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SALT LAKE CITY — On average, about two to three tornadoes touch down in Utah each year, according to KSL meteorologist Kevin Eubank — which is why the documentation of three tornadoes in the same day Monday was quite abnormal.
In all, KSL meteorologists were able to confirm through viewer photos that three tornadoes touched down in Utah on Memorial Day. One touched down at Strawberry Reservoir as a waterspout before moving to land, another was south of Cedar Fort, and a third was reported near Snowville.
There was also a funnel cloud spotted near Snowville less than two weeks ago.
Though each tornado Monday was believed to be EF-0 on the Enhanced Fujita scale — the weakest in strength — what’s the deal with all the tornadic activity in Utah, and is it a sign for what’s to come?
The answer to that is a little complicated. Monday’s storms appear to be a result of a low-pressure system moving across the state and lift caused by a warm month, Eubank said.
“In order to get a tornado, you need shear. You need wind flows moving in opposite directions, which create a twist,” he said. “When you get a low pressure like the ones we’ve had over the past few months that linger, you get lots of opportunity for shear … and so, yes, in almost all of these storms we’ve had reports of funnels, reports of tornadoes, and then this waterspout yesterday.”
Utah residents may have noticed a difference in storms over the weekend, as well. The storms traveled from east to west instead of west to east like most Utah storms do. That’s due to the low-pressure system, Eubank said.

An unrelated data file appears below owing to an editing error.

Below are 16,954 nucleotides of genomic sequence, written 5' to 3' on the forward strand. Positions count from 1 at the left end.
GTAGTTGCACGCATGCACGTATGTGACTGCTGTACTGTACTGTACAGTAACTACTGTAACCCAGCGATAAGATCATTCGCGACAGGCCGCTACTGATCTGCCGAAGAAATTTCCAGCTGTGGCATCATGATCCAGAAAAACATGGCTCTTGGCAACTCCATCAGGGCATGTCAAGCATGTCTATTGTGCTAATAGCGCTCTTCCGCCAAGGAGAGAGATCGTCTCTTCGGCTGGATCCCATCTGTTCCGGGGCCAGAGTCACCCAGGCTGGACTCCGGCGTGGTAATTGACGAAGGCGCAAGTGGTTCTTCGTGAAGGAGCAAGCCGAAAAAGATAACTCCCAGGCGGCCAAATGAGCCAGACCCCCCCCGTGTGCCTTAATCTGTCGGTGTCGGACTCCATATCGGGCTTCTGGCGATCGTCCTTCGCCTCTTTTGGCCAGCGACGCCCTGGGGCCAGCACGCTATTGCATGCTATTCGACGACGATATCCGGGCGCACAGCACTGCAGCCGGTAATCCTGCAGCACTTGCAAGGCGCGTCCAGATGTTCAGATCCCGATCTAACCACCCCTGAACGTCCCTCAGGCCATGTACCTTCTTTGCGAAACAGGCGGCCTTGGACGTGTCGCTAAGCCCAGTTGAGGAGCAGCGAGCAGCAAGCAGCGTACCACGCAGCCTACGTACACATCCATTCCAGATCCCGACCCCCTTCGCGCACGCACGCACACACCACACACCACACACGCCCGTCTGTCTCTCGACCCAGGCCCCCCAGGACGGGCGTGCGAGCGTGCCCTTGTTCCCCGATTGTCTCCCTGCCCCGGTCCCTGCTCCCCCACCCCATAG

“A lot of our storms come through with an actual front, and they typically come from west to east. But when you get a low pressure that’s circulating counterclockwise, where that low goes will determine your flow,” he explained. “When that low gets right on top of us, we can get an east-to-west flow.”
With two to three tornadoes on yearly average since 1950, Utah is one of rarer states in the U.S. where tornadoes occur. In all, about 1,200 tornadoes hit the country each year, according to the National Severe Storms Laboratory.
May and early June are typically known as “tornado season” for the southern portion of the Great Plains, an area known as Tornado Alley. For Utah, the tornado season is typically closer to August and into September, Eubank said. For example, the memorable 1999 Salt Lake City tornado touched down on Aug. 11 that year.
“May is a little early,” Eubank said. “I think that’s because of these low pressures. The way that these low pressures are circulating around Utah, they’re conducive to creating that shear or that atmospheric rotation and that’s what you get.”
That said, it’s not exactly an indicator more tornadoes will touch down later this year for an above-average year. If anything, Eubank said he expects the number could rise if the future thanks to more spotters able to document storms passing through rural Utah.
“Now, with our technology and our ability to communicate, we can document so much faster,” he said.